Furikake Salmon is a "very Hawaii" dish that we often make at home. It's easy, looks fancy and can be served many ways. We eat it over rice, or as DIY sushi hand rolls.
Furikake Salmon, just out of the oven!
Any local in Hawaii can tell you about Furikake Salmon. This dish is so easy to make, you don't even need a recipe. Think of this more as a general guideline.
You just get a piece of salmon. Make sure it's dry (pat dry with a paper towel). Then put it skin side down and brush the top surface with mayonnaise (which I like to mix with wasabi). Then bake at 400F for 8-10 minutes. So easy!
I like it real hot from the oven with a big bowl of rice. I also like it at room temperature with a pile of nori/seaweed sheets and a bowl of rice so that I can make little "sushi rolls." We made these rolls often as kids (every local kid loves "make it yourself sushi nights"), and I make it even more as an adult.
Can You Use Other Fish?
Yes! Salmon is the "traditional" fish used for this dish, but you can easily make furikake ahi/tuna (popular because we eat lots of ahi in Hawaii), and even furikake mahi mahi.
What Does The Mayonnaise Do?
Mayonnaise is important here. It does two main things:
- It serves as the "glue" that helps the furikake stick to the fish.
- It's also an insulator, keeping the salmon nice and tender.
Sprinkling furikake over the mayonnaise and wasabi mix.
What Is Furikake?
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Furikake is a Japanese seasoning mix made of many ingredients like roasted white and black sesame seeds, sugar, salt, dried seaweed, roasted seaweed, etc. Some "fancier" kinds of furikake also add dried fish (like salmon or anchovies), bonito flakes, dried egg, and even dried shiso. (Note: for fancy furikake, we like to visit The Rice Factory in Honolulu).
Main thing is that all the ingredients are dried so that it's shelf stable and lasts for a long time in the pantry. No need to refrigerate!
You can find many different types of furikake at a Japanese market. Any kind of furikake will work for this recipe.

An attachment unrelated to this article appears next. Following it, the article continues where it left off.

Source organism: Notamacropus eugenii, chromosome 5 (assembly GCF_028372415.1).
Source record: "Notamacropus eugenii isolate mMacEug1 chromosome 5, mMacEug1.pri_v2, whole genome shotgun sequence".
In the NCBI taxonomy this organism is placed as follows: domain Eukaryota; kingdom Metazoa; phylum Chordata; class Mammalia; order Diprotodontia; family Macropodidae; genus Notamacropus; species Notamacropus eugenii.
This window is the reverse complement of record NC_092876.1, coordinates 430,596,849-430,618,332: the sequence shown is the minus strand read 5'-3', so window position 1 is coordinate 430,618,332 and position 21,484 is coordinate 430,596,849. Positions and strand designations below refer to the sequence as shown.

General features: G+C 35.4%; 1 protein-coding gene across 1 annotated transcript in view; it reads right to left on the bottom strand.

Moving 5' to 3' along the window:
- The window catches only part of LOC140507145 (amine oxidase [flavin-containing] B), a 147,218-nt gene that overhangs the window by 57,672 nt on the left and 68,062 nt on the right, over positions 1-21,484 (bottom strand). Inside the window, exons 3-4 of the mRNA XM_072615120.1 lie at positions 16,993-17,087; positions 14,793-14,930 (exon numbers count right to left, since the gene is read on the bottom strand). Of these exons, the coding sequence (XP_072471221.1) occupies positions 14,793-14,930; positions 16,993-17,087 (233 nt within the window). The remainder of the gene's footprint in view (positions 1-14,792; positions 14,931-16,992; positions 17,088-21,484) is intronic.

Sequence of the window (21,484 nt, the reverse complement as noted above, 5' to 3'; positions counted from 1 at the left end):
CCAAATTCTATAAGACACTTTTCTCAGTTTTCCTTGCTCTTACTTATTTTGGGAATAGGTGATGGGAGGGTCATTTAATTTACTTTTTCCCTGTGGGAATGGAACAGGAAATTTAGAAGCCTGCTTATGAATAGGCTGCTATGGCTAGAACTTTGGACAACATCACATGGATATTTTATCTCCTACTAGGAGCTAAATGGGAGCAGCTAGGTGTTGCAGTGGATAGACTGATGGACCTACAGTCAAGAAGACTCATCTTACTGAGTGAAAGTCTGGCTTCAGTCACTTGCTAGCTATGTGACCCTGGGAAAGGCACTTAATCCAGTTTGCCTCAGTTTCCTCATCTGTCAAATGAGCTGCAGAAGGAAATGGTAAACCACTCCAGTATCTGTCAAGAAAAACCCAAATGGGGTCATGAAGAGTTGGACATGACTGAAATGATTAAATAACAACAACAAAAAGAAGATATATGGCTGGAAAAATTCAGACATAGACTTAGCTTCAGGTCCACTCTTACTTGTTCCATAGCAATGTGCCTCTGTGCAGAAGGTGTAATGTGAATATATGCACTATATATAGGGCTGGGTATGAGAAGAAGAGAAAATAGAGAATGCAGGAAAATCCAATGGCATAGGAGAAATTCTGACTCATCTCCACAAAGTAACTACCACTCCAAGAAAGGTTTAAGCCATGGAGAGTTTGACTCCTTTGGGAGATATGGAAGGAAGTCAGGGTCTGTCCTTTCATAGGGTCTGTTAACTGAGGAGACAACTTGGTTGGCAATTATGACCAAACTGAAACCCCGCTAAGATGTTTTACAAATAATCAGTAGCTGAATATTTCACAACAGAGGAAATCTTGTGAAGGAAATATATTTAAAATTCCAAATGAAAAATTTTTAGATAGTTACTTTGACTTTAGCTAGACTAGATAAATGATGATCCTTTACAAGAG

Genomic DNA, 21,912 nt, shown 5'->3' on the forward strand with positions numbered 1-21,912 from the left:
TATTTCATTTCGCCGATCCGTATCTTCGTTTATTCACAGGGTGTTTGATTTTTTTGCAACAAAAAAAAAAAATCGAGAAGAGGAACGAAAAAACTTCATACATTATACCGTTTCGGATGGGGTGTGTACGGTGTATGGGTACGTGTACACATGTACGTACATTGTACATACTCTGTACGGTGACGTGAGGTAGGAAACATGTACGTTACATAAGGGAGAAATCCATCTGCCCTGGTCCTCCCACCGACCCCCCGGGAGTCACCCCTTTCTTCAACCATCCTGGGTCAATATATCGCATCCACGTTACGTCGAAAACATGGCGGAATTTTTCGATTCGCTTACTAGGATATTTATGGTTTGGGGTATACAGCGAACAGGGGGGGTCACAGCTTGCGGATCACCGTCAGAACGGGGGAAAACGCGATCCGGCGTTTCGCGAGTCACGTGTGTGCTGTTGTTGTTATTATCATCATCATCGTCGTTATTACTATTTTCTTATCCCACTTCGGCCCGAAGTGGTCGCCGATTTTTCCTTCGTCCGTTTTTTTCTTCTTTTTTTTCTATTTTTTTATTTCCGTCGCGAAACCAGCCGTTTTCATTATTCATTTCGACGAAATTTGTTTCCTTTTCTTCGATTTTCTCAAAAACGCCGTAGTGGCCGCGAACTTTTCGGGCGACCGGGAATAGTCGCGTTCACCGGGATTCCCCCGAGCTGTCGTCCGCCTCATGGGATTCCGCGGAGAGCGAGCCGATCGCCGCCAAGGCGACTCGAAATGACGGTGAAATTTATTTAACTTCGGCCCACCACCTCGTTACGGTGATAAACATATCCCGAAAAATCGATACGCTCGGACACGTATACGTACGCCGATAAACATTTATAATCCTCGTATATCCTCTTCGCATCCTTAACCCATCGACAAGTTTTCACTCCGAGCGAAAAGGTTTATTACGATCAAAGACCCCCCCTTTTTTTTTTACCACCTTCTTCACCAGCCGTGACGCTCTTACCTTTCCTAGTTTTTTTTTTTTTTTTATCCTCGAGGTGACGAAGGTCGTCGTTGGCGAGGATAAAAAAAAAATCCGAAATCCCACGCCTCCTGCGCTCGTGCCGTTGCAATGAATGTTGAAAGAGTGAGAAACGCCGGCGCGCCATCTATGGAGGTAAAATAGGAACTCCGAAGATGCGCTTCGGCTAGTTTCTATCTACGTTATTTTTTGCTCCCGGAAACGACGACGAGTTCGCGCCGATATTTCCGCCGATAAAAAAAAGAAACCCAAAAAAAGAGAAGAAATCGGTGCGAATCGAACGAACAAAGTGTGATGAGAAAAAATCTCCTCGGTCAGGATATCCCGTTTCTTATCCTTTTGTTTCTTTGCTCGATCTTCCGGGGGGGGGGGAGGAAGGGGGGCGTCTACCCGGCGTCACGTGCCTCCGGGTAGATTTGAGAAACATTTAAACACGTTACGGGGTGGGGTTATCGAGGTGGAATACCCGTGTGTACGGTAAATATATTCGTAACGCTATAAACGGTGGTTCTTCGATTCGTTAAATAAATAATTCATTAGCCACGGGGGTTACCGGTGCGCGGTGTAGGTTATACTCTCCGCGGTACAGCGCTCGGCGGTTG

Furikake comes in a small glass jar and you just shake it over anything you want to eat. We love and eat a lot of furikake in Hawaii. The most common use for furikake is to sprinkle it over rice. We also use furikake to make things like Spam Musubi, Hurricane Popcorn, and Furikake Chex Mix!
We usually use this brand of furikake in Hawaii.
My Furikake Pick:
Mixing the mayonnaise and wasabi together. This will be used to brush over the salmon.
Substitutions and Additions
This is a flexible recipe, and there are many substitutions that can be made:
- Change the fish. Feel free to use any other kind of fish (we often use ahi/tuna, and mahi mahi in Hawaii).
- When mixing the mayonnaise and wasabi, you can also add a squeeze of fresh lemon juice. The bit of acid gives the dish a "bright" flavor.
- Don't like spicy? Leave out the wasabi. (I love the extra "kick" that comes from the wasabi.)
- Have extra time? You can make a sauce to drizzle on top of the finished salmon! Just combine in a saucepan: 3/4 cup soy sauce, 2 tablespoons white sugar, 1 tablespoon minced ginger, and 1 tablespoon minced garlic. Boil till the sugar dissolves and the sauce becomes thicker/reduced. Drizzle over the furikake salmon right before eating.
Making little sushi hand rolls with rice, nori, and the furikake salmon
How To Eat This Dish
This dish is literally a piece of salmon, brushed with mayonnaise and wasabi, sprinkled with furikake, and then baked! How do you eat it?
So many ways! Here's how we do it in Hawaii:
The little sheets of roasted, salted seaweed mentioned below.
- Serve the furikake over a bowl of rice for a simple and complete meal.
- Make little sushi handrolls (pictured two photos above) by wrapping the rice and the salmon (cut the baked furikake salmon into small pieces). There are two kinds of seaweed you can use:
- These small sheets of roasted, salted seaweed (pictured above, usually sold as snack packs). We like to buy the big 12-pack seaweed from Costco.
- These larger sheets of nori/seaweed. We usually cut them in half to make little "furikake salmon sushi rolls." We always keep several packages of this type of seaweed at home because we also use it for Spam Musubi.
Right before we put the furikake salmon in the oven.
How To Make Furikake Salmon
See below for the printable recipe ^_^. Let me know if you have any questions (firstname.lastname@example.org or just leave a comment). This is a classic local dish that many Hawaii families have in their repertoire. I hope you make this furikake salmon, and I hope you love it!
- Preheat oven to 400F. Pat the salmon dry with paper towel. Place the salmon skin side down on greased baking sheet (I just put it on foil for easy clean up).
- Mix the mayonnaise and wasabi together in a small dish. Use a knife to apply the mayonnaise to the top of each salmon fillet. Make sure to cover the entire top of the salmon with a thin layer of the mayonnaise-wasabi mix.
- Bake in the oven for 8-10 minutes. Eat! We usually eat it with a bowl of rice, or make "sushi hand rolls" (cut the salmon into small pieces and make small rolls with nori, rice, and the salmon).